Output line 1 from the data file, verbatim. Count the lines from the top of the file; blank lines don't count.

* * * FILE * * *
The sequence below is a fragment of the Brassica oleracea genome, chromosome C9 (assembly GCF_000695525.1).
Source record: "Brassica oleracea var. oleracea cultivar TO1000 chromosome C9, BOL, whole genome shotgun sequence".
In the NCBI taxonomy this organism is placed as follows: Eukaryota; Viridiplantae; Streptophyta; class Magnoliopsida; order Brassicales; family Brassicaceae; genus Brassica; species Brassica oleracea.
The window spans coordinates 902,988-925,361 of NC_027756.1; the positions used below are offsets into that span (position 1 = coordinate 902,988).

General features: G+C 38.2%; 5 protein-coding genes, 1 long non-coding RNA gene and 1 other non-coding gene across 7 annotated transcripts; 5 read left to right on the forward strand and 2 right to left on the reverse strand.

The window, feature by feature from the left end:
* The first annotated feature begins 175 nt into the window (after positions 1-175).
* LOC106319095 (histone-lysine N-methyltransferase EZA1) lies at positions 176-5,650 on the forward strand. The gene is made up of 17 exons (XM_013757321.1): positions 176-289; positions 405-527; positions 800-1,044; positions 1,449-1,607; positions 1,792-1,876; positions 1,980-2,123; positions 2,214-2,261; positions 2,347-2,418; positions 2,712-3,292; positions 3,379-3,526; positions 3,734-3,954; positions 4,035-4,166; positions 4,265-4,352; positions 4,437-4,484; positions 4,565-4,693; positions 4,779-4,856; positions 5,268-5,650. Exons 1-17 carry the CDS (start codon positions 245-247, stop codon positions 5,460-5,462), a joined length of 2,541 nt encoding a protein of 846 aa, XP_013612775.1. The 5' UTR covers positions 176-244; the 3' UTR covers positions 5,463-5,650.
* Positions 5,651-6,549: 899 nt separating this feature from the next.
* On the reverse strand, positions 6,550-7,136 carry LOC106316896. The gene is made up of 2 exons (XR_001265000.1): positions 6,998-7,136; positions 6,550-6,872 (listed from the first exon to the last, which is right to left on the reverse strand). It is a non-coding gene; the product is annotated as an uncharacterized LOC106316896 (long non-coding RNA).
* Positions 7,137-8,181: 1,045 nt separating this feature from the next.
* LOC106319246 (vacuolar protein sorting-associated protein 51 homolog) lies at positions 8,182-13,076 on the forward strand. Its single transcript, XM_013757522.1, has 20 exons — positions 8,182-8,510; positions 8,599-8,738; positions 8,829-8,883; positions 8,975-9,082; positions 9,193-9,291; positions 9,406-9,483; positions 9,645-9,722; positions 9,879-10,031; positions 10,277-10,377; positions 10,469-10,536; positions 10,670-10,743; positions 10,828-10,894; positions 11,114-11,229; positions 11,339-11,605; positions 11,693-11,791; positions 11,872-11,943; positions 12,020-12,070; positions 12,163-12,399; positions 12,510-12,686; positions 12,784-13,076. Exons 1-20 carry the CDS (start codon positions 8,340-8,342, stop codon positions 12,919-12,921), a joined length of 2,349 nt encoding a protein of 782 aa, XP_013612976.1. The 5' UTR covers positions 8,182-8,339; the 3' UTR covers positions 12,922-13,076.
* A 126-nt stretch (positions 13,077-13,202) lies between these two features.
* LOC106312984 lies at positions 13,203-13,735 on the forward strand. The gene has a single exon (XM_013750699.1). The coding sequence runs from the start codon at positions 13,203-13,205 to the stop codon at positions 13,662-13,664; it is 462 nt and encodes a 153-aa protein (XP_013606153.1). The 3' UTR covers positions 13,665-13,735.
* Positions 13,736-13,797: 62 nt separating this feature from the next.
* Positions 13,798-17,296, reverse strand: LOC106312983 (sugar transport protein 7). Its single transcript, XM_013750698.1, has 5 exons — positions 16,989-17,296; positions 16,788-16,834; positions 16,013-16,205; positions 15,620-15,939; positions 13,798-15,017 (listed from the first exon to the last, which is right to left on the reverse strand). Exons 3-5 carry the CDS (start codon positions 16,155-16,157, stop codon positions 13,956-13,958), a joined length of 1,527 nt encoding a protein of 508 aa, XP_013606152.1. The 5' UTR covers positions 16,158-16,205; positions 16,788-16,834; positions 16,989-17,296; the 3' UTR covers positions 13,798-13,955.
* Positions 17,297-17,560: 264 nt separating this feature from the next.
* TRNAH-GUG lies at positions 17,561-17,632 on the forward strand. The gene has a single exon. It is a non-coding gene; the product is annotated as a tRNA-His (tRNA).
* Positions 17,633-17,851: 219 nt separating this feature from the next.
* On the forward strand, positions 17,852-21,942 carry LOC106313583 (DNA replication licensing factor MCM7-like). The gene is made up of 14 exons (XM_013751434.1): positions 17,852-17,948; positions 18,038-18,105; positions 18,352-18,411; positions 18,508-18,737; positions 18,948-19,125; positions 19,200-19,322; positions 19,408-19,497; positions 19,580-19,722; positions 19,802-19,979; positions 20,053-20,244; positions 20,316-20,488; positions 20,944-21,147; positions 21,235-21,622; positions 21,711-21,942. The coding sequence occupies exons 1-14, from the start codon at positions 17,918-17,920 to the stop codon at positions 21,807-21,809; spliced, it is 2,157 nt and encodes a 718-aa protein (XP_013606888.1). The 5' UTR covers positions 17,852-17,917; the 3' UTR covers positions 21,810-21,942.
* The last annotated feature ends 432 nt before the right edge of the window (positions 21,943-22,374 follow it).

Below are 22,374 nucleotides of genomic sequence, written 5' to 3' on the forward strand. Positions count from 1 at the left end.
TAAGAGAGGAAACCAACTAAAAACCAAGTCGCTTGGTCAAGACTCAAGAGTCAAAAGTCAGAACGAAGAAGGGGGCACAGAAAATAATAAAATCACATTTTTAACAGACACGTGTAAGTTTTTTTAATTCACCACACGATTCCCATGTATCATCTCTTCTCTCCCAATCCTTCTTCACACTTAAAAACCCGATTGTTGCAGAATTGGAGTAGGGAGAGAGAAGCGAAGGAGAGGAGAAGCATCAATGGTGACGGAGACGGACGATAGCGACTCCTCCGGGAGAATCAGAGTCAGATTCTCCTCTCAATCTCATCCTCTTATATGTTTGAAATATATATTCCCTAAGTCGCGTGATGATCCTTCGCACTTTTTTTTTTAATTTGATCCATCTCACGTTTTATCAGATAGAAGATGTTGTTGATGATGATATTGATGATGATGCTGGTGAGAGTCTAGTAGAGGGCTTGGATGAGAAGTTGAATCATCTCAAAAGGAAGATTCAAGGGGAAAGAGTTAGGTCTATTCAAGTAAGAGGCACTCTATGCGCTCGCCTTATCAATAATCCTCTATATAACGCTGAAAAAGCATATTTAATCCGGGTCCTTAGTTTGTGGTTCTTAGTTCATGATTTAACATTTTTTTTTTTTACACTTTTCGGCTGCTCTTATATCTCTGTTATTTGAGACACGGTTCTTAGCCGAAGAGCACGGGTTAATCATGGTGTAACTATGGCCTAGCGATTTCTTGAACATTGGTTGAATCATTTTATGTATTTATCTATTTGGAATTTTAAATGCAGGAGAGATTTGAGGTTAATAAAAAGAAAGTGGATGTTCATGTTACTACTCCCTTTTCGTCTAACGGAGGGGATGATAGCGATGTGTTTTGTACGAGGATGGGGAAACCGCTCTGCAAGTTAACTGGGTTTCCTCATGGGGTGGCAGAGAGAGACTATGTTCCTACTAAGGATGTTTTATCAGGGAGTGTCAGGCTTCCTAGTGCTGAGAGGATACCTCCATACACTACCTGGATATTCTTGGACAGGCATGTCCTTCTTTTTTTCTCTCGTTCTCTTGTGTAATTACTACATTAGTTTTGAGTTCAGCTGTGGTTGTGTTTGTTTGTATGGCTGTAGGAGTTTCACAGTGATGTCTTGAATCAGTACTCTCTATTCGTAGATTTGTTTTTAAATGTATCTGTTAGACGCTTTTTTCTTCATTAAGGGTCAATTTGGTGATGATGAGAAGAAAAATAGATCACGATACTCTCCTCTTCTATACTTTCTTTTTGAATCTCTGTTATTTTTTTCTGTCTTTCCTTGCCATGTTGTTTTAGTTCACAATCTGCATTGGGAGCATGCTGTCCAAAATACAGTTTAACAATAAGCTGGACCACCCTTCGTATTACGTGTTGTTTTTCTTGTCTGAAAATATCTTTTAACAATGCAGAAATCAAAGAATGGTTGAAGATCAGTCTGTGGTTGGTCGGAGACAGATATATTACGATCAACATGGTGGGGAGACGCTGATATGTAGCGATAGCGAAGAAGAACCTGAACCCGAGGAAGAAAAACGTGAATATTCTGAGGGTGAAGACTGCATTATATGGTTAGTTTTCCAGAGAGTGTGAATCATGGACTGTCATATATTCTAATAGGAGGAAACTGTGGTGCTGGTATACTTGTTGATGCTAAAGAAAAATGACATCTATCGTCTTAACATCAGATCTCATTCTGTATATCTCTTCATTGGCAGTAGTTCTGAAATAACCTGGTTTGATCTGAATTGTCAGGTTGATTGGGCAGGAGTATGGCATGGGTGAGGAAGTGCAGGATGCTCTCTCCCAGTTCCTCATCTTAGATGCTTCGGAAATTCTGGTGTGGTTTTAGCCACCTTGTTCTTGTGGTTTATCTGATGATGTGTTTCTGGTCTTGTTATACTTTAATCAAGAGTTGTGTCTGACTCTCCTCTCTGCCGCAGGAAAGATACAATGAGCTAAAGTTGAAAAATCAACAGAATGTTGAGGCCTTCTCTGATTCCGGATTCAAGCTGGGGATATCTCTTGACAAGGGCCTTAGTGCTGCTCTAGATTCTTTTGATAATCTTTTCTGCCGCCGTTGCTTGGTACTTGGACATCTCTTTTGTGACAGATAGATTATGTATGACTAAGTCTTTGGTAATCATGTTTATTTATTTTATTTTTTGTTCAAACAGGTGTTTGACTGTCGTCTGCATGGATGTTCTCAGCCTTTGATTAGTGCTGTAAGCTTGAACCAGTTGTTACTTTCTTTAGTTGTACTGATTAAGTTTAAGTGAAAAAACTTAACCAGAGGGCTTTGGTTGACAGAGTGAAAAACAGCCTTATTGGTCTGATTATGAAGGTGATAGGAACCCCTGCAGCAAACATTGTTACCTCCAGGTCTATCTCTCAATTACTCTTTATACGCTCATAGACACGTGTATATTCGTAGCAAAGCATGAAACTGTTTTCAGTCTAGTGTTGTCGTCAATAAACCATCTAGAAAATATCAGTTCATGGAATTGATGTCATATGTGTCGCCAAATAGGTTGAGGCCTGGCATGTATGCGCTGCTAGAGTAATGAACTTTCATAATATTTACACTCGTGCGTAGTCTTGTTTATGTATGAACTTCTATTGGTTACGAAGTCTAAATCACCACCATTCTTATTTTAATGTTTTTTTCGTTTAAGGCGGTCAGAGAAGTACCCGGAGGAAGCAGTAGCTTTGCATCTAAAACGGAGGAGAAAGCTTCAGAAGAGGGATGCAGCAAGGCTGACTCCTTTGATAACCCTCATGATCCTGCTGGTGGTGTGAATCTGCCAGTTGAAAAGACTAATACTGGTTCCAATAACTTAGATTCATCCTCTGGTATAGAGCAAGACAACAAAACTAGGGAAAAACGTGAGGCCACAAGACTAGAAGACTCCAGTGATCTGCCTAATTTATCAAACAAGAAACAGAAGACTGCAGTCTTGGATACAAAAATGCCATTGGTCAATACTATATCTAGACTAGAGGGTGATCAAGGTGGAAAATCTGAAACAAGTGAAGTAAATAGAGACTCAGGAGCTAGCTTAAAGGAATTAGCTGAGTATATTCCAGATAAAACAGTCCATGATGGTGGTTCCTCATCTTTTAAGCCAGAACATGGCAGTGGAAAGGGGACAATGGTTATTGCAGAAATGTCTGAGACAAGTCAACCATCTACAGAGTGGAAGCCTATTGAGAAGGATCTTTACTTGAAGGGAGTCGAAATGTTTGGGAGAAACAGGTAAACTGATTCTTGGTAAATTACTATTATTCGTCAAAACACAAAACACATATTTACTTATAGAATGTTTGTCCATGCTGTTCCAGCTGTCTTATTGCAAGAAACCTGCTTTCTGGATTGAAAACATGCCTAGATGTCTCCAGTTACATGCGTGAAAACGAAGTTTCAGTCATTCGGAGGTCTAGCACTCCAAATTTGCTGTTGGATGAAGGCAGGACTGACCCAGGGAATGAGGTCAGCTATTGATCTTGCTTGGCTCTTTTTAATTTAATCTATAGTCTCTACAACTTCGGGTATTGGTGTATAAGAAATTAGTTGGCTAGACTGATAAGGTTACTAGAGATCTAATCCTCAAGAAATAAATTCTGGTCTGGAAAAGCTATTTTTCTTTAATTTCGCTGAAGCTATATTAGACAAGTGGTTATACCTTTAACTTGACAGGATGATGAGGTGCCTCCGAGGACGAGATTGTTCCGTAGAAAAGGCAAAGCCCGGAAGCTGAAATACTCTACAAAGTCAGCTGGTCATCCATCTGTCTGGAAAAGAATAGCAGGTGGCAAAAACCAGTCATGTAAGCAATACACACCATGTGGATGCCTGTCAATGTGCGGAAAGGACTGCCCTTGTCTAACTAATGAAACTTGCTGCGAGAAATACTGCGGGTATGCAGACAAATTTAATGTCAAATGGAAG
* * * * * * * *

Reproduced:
The sequence below is a fragment of the Brassica oleracea genome, chromosome C9 (assembly GCF_000695525.1).